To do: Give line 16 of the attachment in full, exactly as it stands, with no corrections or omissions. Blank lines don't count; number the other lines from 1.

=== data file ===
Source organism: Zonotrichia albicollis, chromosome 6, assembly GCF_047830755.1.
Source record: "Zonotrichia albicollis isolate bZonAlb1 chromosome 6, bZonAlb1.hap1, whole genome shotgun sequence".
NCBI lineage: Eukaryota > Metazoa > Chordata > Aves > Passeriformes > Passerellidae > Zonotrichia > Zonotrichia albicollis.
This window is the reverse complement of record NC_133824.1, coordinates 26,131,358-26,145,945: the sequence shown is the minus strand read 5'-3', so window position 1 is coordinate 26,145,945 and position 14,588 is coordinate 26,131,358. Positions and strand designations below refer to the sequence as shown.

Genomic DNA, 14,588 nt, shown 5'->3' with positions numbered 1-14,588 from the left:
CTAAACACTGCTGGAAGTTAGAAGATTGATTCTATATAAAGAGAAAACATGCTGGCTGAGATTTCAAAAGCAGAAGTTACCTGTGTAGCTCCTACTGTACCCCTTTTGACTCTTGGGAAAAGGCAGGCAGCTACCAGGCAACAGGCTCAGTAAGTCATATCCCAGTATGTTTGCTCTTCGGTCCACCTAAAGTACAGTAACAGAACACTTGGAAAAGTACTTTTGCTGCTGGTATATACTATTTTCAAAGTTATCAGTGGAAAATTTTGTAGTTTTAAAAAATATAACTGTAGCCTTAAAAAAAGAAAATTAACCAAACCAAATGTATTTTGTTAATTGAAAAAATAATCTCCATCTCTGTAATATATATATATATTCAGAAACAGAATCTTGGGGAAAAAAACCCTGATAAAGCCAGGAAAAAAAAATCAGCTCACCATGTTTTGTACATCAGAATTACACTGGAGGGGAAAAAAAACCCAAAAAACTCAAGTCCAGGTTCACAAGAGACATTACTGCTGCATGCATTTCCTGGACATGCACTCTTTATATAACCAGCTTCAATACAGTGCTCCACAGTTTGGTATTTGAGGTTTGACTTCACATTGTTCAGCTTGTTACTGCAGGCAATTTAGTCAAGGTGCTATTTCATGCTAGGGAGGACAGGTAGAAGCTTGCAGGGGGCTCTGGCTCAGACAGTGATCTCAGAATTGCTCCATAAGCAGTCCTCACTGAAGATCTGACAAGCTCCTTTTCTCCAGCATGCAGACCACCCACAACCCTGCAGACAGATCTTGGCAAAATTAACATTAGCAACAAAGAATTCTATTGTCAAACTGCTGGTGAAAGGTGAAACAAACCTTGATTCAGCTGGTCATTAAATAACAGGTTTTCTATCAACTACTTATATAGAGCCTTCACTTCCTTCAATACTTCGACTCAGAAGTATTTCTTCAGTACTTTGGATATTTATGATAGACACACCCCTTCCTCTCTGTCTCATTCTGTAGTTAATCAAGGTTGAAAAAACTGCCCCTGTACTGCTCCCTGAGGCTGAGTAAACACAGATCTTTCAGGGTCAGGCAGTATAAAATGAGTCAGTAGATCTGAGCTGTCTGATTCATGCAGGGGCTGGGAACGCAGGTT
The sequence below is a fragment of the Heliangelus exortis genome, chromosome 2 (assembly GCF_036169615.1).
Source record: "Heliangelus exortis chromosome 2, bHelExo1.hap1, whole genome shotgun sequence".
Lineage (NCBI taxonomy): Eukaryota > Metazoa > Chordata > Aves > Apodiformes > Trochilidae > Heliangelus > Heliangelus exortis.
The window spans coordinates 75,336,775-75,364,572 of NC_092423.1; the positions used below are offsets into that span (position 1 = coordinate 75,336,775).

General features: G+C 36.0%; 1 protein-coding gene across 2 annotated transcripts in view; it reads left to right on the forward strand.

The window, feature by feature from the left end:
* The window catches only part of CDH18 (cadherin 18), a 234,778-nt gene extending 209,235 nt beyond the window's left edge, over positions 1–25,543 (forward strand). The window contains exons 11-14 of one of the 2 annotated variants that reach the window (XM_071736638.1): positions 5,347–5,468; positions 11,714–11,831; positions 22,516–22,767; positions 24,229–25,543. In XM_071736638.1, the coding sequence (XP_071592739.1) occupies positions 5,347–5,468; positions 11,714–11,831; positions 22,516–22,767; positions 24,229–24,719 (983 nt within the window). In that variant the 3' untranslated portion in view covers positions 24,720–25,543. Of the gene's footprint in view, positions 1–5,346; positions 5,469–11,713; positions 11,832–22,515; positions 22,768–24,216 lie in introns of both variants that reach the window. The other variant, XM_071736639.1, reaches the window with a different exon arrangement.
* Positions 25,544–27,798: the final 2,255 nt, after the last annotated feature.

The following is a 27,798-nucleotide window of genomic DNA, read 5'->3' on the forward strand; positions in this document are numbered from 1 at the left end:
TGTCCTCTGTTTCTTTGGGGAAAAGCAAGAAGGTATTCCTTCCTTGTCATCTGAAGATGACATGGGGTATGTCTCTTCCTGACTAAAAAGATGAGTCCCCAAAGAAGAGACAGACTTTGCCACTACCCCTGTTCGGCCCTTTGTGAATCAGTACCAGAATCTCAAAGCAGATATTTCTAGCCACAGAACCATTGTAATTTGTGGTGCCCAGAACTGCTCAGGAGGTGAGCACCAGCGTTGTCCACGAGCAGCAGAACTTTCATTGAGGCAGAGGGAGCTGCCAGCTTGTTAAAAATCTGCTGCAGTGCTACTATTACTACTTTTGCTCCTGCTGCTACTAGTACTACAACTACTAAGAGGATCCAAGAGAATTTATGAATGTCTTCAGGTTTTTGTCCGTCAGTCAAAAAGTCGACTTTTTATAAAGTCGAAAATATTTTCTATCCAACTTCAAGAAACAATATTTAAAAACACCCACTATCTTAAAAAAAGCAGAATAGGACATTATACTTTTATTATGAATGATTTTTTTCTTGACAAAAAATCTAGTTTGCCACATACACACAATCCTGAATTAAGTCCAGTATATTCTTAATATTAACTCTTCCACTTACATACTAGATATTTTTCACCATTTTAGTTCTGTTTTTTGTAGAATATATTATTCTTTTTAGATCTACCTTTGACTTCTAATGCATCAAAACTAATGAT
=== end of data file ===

TGTCCTCTGTTTCTTTGGGGAAAAGCAAGAAGGTATTCCTTCCTTGTCATCTGAAGATGACATGGGGTATGTCTCTTCCTGACTAAAAAGATGAGTCCCCAAAGAAGAGACAGACTTTGCCACTACCCCTGTTCGGCCCTTTGTGAATCAGTACCAGAATCTCAAAGCAGATATTTCTAGCCACAGAACCATTGTAATTTGTGGTGCCCAGAACTGCTCAGGAGGTGAGCACCAGCGTTGTCCACGAGCAGCAGAACTTTCATTGAGGCAGAGGGAGCTGCCAGCTTGTTAAAAATCTGCTGCAGTGCTACTATTACTACTTTTGCTCCTGCTGCTACTAGTACTACAACTACTAAGAGGATCCAAGAGAATTTATGAATGTCTTCAGGTTTTTGTCCGTCAGTCAAAAAGTCGACTTTTTATAAAGTCGAAAATATTTTCTATCCAACTTCAAGAAACAATATTTAAAAACACCCACTATCTTAAAAAAAGCAGAATAGGACATTATACTTTTATTATGAATGATTTTTTTCTTGACAAAAAATCTAGTTTGCCACATACACACAATCCTGAATTAAGTCCAGTATATTCTTAATATTAACTCTTCCACTTACATACTAGATATTTTTCACCATTTTAGTTCTGTTTTTTGTAGAATATATTATTCTTTTTAGATCTACCTTTGACTTCTAATGCATCAAAACTAATGAT